Some buyers pay cash for their homes. It doesn’t happen in our area as much as the Silicon Valley, but it still happens enough to talk about it. Some buyers pay cash and never intend to get a loan on the property. But other buyers pay cash just for negotiating purposes, and then they’ll take a loan out after close of escrow. They think they can get a better deal by paying cash, and for the most part they are right.
Most sellers will prefer a cash offer over a financed offer and many will give a cash buyer a bit of a discount. There is less uncertainty regarding the buyer’s loan, the appraisal (although a cash buyer CAN still retain an appraisal contingency, but few of them actually pay for an appraisal) and usually fewer delays at closing.
So if you have the cash, this strategy is sound as far as increasing your negotiating power at the time of hammering out a deal with the seller. However, there is a drawback to this approach that you may not have thought of. By taking a loan out AFTER close of escrow, the IRS will likely consider that loan a “home equity” loan, and therefore you could be limited to only writing off the interest on the first $100,000 of the balance. In addition, this loan will likely be considered a “recourse” loan, which means your lender may be able to pursue you personally if you aren’t able to make your payments. If you get a loan to purchase the property, it’s considered a “purchase-money” loan which may provide you some superior legal protection in the event you default. So be sure to consult with your legal and tax experts before employing this strategy!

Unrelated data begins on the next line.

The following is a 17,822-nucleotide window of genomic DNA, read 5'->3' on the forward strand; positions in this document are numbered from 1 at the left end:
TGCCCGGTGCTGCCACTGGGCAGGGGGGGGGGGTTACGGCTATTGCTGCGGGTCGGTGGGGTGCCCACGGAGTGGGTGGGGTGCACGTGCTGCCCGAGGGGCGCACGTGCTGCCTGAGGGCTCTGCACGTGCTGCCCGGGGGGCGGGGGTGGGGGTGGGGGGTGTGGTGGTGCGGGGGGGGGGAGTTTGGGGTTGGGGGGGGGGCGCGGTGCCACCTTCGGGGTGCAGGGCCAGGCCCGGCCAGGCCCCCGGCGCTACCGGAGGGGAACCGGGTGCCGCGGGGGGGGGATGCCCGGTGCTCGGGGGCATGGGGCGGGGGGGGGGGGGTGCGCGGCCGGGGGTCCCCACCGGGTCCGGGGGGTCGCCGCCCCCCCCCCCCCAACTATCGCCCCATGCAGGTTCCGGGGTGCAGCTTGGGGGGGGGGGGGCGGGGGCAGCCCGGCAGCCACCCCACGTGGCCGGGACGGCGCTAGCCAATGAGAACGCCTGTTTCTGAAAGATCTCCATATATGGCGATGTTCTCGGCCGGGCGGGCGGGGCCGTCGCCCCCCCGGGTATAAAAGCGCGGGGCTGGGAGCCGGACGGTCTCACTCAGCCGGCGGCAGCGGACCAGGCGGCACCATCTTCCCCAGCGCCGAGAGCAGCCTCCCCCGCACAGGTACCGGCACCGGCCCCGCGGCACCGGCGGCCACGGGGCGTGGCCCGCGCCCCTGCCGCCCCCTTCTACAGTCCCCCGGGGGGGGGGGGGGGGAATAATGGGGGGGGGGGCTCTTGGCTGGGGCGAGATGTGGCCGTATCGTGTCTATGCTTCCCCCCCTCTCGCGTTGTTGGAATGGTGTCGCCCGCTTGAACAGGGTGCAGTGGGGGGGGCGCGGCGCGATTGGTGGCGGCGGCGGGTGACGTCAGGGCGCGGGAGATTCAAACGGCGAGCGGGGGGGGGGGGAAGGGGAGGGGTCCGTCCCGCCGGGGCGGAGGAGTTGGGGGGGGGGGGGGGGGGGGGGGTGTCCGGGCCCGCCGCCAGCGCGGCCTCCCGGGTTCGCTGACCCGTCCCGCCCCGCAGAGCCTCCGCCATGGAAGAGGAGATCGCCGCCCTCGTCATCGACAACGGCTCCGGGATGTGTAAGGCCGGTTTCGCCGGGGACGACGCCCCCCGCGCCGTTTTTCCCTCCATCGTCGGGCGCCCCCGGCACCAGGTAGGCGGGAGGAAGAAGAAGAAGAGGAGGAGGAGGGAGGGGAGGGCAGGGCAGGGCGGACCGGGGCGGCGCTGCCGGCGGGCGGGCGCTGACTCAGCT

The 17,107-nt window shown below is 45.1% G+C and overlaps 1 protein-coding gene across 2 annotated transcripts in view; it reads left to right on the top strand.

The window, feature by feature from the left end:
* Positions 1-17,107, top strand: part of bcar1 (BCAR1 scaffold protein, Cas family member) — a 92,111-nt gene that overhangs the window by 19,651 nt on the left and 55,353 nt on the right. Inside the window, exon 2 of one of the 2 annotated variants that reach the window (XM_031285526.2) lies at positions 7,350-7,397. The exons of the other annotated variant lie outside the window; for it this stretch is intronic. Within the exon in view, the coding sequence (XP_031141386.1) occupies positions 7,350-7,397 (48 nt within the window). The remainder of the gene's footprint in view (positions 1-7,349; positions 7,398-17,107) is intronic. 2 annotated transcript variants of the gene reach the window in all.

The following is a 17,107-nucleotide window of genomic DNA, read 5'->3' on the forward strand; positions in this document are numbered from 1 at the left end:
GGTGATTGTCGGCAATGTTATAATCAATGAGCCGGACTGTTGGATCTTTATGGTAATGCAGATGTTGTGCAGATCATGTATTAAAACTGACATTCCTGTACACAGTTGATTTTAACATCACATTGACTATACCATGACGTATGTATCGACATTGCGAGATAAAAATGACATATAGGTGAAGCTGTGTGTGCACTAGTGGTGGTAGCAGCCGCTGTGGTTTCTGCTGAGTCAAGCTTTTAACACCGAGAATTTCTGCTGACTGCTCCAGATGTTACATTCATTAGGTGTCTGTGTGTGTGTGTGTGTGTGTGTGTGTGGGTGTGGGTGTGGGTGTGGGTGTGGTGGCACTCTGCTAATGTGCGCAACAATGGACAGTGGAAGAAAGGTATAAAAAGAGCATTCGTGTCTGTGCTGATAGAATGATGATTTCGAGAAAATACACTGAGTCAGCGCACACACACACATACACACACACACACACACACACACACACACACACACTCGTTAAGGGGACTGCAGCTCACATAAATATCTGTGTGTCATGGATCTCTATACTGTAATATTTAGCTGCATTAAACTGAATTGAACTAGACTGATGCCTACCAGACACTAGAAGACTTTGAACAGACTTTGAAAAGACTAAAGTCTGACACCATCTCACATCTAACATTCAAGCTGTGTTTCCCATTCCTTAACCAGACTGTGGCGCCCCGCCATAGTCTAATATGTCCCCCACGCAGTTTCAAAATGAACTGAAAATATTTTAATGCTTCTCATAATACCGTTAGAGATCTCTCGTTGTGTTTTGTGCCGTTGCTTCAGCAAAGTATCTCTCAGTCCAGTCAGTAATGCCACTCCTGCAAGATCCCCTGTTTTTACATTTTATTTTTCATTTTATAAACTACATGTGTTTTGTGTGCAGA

I AM NOT A TAX OR LEGAL EXPERT AND THIS ARTICLE IS GENERAL IN NATURE.